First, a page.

BRUCE C FRYAR

BRUCE C FRYAR - LT

  • HOMETOWN:
  • ridgewood
  • COUNTY:
  • Bergen
  • DATE OF BIRTH:
  • March 28, 1944
  • DATE OF CASUALTY:
  • January 02, 1970
  • BRANCH OF SERVICE:
  • Navy
  • RANK:
  • LT
  • STATUS:
  • MIA
  • COUNTRY:
  • LAOS

Biography


Bruce Carlton Fryar was born March 28, 1944, in Seattle, WA.  His home of record is Ridgewood, NJ. 

Bruce entered the US Navy where he attained the rank of Lieutenant (LT).  He was assigned to the Attack Squadron 196 - USS RANGER (CVA-61).

He is listed as missing in action since January 2, 1970.

Synopsis (from the POW Network) as to the circumstances behind being listed as MIA:
On the second day of 1970, warplanes were launched from the American aircraft carrier USS Ranger, passed over the South China Sea and central Vietnam and began once again the almost impossible task of trying to close the Ho Chi Minh Trail with bombs and guns. 

The planes included A6 Intruders, at the time the best all-weather, ship-based attack aircraft in the world.  Sophisticated radar and other advanced technology allowed the strangely shaped planes to bomb through the clouds as well as they could on a clear day.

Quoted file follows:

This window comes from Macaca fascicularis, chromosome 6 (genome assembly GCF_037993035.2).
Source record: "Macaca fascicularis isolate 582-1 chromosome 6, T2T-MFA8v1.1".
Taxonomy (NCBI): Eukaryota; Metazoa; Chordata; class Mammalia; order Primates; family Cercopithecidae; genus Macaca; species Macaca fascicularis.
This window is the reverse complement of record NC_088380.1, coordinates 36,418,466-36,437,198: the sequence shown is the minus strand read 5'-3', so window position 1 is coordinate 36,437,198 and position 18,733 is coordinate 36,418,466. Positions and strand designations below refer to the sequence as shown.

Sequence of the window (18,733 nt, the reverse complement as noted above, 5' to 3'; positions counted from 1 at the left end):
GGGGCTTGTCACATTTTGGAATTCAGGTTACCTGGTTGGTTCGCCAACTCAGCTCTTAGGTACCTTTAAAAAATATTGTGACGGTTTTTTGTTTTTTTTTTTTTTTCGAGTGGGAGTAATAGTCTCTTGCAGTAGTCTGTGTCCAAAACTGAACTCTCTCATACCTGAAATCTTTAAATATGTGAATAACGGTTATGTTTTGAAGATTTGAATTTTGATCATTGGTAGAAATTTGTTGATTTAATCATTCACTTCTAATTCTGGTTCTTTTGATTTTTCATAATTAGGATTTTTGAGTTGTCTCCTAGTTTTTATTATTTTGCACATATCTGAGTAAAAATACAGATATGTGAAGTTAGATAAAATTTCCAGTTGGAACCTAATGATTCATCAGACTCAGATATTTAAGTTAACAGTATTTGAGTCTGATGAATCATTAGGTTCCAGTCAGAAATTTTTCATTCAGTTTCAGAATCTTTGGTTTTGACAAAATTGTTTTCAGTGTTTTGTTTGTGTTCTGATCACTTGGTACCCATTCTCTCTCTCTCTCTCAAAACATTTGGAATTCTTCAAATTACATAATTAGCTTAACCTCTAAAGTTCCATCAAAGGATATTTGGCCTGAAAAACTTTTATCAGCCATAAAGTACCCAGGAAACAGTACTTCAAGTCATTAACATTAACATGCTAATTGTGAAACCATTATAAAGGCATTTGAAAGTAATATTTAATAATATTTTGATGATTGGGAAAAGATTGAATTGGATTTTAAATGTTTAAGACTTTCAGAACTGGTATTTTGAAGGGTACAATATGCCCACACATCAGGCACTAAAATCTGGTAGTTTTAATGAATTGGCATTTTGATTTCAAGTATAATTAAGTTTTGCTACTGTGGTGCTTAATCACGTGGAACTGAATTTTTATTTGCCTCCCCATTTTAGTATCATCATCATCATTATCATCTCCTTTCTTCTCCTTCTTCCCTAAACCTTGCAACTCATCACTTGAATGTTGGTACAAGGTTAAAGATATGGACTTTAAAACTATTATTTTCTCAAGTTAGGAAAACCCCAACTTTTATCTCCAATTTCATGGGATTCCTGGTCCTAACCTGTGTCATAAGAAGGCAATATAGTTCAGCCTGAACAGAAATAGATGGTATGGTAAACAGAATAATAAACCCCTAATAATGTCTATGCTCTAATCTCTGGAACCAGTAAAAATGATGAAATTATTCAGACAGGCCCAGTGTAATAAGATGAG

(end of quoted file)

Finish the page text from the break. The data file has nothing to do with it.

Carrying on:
Flying one particular A6, the A model, was Lt. Bruce Fryar.  The primary missions of the A models were close-air support, all-weather and night attacks on enemy troop concentrations, and night interdiction.  Flying with Fryar was Lt. Nicholas G. Brooks, the Bombardier/ Navigator (BN).  At an altitude of approximately 7,000 ft, during a visual dive-bombing attack on target, the aircraft was struck by enemy anti-aircraft fire.  The Intruder immediately began breaking up and subsequently impacted the ground, exploded and burned.

Both the strike control aircraft and the downed aircraft's wingman observed two parachutes, and heard the beeper signals from two survival radios.  Both crewmen had safely ejected from the crippled aircraft.

Search and Rescue (SAR) efforts began immediately.  Incident to SAR efforts, one man was sighted on the ground in a prone position with the parachute still attached.  A SAR helicopter crewman was lowered to the ground and attempted to attach a hoist to the prone man.  Heavy enemy ground fire forced the helicopter to depart prior to hoisting the downed flyer.  The SAR crewman had scarcely seconds to attempt the recovery, but was able to identify the downed flyer as Lt. Fryar.  The SAR crewman indicated that the flyer was unconscious but did not have time to determine if he was dead or alive.  Darkness precluded further rescue attempts that day.

Upon resumption of rescue efforts at first light on January 3, the SAR helo returned to the location of the prone man to find that he and the parachute were no longer in sight.  An emergency beeper was heard during the morning, but attempts to have any pattern of transmission or voice contact were unsuccessful.  SAR efforts were eventually called off several days later.  Both men were classified missing in action.

Sources: POW Network and NJVVMF.

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